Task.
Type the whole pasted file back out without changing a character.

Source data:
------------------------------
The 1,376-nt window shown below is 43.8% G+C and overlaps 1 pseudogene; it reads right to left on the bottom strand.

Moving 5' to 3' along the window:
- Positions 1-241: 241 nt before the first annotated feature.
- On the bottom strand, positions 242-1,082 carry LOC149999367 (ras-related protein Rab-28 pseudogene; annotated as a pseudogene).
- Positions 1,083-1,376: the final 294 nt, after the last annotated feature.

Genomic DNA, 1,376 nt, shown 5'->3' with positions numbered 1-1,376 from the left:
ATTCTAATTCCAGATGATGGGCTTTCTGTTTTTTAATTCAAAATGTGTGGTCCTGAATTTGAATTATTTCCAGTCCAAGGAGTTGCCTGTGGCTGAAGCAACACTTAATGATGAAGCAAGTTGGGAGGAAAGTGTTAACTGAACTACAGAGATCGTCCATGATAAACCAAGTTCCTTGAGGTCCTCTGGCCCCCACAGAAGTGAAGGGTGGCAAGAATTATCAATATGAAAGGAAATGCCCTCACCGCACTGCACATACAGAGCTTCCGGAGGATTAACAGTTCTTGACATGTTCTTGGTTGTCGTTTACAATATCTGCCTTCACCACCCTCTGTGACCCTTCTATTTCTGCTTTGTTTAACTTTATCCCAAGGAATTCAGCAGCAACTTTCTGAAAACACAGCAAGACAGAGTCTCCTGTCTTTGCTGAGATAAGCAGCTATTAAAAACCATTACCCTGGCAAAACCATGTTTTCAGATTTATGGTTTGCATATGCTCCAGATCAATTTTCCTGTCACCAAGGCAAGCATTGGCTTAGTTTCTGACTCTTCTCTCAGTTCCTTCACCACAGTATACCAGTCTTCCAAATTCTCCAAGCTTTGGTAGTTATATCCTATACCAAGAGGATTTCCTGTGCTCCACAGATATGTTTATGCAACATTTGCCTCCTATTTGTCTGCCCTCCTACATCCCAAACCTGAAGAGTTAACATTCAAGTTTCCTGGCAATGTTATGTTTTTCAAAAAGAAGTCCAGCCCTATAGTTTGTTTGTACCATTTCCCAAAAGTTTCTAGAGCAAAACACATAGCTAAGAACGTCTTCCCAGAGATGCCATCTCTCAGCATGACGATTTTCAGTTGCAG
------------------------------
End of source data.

The 1,376-nt window shown below is 43.8% G+C and overlaps 1 pseudogene; it reads right to left on the bottom strand.

Moving 5' to 3' along the window:
- Positions 1-241: 241 nt before the first annotated feature.
- On the bottom strand, positions 242-1,082 carry LOC149999367 (ras-related protein Rab-28 pseudogene; annotated as a pseudogene).
- Positions 1,083-1,376: the final 294 nt, after the last annotated feature.

Genomic DNA, 1,376 nt, shown 5'->3' with positions numbered 1-1,376 from the left:
ATTCTAATTCCAGATGATGGGCTTTCTGTTTTTTAATTCAAAATGTGTGGTCCTGAATTTGAATTATTTCCAGTCCAAGGAGTTGCCTGTGGCTGAAGCAACACTTAATGATGAAGCAAGTTGGGAGGAAAGTGTTAACTGAACTACAGAGATCGTCCATGATAAACCAAGTTCCTTGAGGTCCTCTGGCCCCCACAGAAGTGAAGGGTGGCAAGAATTATCAATATGAAAGGAAATGCCCTCACCGCACTGCACATACAGAGCTTCCGGAGGATTAACAGTTCTTGACATGTTCTTGGTTGTCGTTTACAATATCTGCCTTCACCACCCTCTGTGACCCTTCTATTTCTGCTTTGTTTAACTTTATCCCAAGGAATTCAGCAGCAACTTTCTGAAAACACAGCAAGACAGAGTCTCCTGTCTTTGCTGAGATAAGCAGCTATTAAAAACCATTACCCTGGCAAAACCATGTTTTCAGATTTATGGTTTGCATATGCTCCAGATCAATTTTCCTGTCACCAAGGCAAGCATTGGCTTAGTTTCTGACTCTTCTCTCAGTTCCTTCACCACAGTATACCAGTCTTCCAAATTCTCCAAGCTTTGGTAGTTATATCCTATACCAAGAGGATTTCCTGTGCTCCACAGATATGTTTATGCAACATTTGCCTCCTATTTGTCTGCCCTCCTACATCCCAAACCTGAAGAGTTAACATTCAAGTTTCCTGGCAATGTTATGTTTTTCAAAAAGAAGTCCAGCCCTATAGTTTGTTTGTACCATTTCCCAAAAGTTTCTAGAGCAAAACACATAGCTAAGAACGTCTTCCCAGAGATGCCATCTCTCAGCATGACGATTTTCAGTTGCAG